From: Walter T. Stephens <ceramist@worldnet.att.net>

Date: Wed, 21 Jul 1999 00:27:46 -0400

Message-ID: <006501bed331$63549b60$324b4c0c@thecomputer>

To: "Eisele, Fred" <fred.eisele@eds.com>, <www-math@w3.org>

Date: Wed, 21 Jul 1999 00:27:46 -0400

Message-ID: <006501bed331$63549b60$324b4c0c@thecomputer>

To: "Eisele, Fred" <fred.eisele@eds.com>, <www-math@w3.org>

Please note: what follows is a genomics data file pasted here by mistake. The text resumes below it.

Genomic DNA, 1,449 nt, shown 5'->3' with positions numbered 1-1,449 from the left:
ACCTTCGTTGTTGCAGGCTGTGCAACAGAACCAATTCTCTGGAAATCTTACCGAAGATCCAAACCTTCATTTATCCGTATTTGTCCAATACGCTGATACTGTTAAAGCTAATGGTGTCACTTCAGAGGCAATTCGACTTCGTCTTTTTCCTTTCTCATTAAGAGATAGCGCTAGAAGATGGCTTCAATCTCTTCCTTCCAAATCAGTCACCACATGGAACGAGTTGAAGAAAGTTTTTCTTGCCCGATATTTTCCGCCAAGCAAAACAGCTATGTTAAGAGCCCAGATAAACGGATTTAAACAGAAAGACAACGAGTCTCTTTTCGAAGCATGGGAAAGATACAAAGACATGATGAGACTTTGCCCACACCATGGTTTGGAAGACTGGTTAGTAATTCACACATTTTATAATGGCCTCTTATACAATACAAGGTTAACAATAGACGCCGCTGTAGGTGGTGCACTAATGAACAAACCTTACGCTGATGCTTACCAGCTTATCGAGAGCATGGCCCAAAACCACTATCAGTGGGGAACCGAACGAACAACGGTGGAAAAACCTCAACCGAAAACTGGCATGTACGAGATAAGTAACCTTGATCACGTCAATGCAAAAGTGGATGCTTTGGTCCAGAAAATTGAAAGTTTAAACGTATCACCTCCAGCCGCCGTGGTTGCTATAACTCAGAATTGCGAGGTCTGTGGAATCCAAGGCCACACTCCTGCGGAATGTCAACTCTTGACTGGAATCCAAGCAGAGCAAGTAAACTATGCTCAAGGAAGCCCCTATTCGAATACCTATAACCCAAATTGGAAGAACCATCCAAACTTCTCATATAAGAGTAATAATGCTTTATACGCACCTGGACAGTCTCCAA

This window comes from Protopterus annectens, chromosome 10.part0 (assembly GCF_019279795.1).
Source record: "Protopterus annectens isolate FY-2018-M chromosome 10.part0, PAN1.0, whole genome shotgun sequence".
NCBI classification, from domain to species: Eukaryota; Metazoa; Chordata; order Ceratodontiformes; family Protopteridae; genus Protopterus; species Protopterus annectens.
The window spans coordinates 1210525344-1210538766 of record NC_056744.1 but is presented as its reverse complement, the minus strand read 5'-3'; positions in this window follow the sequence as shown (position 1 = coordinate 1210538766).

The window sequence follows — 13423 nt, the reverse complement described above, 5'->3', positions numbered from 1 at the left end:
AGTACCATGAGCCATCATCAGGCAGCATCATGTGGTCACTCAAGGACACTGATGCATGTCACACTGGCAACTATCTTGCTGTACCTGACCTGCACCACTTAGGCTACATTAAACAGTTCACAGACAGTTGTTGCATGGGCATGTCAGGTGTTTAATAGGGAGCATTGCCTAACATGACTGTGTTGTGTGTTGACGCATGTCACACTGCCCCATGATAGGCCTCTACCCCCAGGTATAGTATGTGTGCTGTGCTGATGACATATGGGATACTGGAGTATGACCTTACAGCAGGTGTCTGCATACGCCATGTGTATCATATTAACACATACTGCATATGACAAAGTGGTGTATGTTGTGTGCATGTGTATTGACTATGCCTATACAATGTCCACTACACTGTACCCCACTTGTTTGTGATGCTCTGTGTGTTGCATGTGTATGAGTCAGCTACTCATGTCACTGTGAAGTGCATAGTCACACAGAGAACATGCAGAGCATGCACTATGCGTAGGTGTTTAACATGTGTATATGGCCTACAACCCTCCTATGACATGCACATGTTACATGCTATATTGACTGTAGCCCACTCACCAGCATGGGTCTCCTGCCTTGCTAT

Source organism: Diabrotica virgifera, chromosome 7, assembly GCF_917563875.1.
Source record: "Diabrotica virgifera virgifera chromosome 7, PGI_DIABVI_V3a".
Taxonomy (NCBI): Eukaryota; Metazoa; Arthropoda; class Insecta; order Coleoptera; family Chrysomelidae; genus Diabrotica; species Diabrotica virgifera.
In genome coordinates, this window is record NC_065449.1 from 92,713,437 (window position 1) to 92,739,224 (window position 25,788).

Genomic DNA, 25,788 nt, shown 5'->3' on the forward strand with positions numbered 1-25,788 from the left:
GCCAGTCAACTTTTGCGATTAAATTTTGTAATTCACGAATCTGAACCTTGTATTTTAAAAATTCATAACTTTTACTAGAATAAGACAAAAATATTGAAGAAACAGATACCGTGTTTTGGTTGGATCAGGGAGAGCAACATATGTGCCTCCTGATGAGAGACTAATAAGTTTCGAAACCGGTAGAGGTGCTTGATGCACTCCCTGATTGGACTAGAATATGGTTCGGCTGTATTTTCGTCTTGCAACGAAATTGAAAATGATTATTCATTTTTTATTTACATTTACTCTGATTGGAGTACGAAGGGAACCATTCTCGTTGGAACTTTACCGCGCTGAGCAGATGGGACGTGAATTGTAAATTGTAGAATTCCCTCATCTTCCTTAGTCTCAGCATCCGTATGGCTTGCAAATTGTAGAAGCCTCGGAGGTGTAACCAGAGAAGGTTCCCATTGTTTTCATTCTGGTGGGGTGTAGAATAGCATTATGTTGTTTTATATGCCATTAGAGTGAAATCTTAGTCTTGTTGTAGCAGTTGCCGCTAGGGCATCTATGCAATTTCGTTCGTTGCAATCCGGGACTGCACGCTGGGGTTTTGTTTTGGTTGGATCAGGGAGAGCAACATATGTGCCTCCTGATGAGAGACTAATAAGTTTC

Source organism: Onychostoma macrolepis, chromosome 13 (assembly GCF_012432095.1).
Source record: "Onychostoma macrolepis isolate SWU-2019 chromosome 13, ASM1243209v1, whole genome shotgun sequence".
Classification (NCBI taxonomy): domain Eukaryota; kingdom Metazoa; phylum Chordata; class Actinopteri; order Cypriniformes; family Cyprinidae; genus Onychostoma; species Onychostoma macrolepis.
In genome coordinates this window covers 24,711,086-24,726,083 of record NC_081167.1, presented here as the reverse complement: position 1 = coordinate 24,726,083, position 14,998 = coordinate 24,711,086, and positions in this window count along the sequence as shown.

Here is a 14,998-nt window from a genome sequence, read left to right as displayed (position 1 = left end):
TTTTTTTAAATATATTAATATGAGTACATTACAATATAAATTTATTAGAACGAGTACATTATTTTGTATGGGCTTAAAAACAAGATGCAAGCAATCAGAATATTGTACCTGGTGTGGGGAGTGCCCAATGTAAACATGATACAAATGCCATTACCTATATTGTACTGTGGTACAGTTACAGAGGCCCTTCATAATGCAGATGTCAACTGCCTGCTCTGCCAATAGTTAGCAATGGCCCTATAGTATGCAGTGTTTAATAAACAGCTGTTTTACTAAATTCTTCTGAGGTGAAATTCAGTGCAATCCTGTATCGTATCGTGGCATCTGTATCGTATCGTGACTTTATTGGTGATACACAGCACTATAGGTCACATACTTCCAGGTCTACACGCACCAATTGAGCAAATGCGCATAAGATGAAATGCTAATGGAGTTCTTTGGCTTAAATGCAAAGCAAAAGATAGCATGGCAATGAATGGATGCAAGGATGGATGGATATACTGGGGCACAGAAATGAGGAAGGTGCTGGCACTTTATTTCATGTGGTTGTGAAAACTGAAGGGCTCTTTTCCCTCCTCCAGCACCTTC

I advocate the first example because it only quantifies the mathematics without trying to further describe the mathematical expression. For example, I often calculate the Reynolds number for flowing gas streams. The formula for the Reynolds number depends upon properties of the flowing stream, which have definite quantities, but the Reynolds number itself is dimensionless. Understanding this fact allows the user to relate the result of the mathematical calculation with a physical behavior of the flowing stream. If some properties of the flowing stream were expressed in different units, one term using "inches" and another using "meters", then the Reynolds number loses its physical meaning but the mathematical formula is still correct. Only the user knows that the quantity calculated is the "Reynolds Number". Any content evaluating engine is simply using mathematical operators on some numerical values. Units thus allow the user to obtain some additional value while reducing the abstraction of the mathematical expression. By using namespace tags such as /position or /orientation, one requires the MATHML expression to take upon a definite meaning. For example, one might define a tag called /force and apply it to a vector F indicating the application of a force onto another object. This is an issue of qualification: how does an expression in MATHML render its definition beyond its mathematical content? In other words, how does someone completely express "Let X represent the position of an object in N dimensional space."? MATHML can descibe X using a vector, but what determines that it is also a position? What we have is a discussion about two seperate but valid concerns. Quantifying the expression and its terms establishes a physical relation to a known frame of reference. Qualifying an expression and its terms gives a further description to the user and possibly the content evaluating engine. I think both quantifying and qualifying the expression can be achieved by including attribute values on the value or identifier tags. "Let X be the position in meters of a particle in one dimension space" would be <ci unit="meters", definition="position">X</ci> The content evaluating engine can then make use of each attribute as needed and the user only need use the identifier X as desired. Any MATHML expression that uses X also embeds the definition of X instead of requiring additional tags. Replys are always welcome, Walter T. Stephens, Ph.D. Ceramic EngineerReceived on Wednesday, 21 July 1999 00:26:05 GMT

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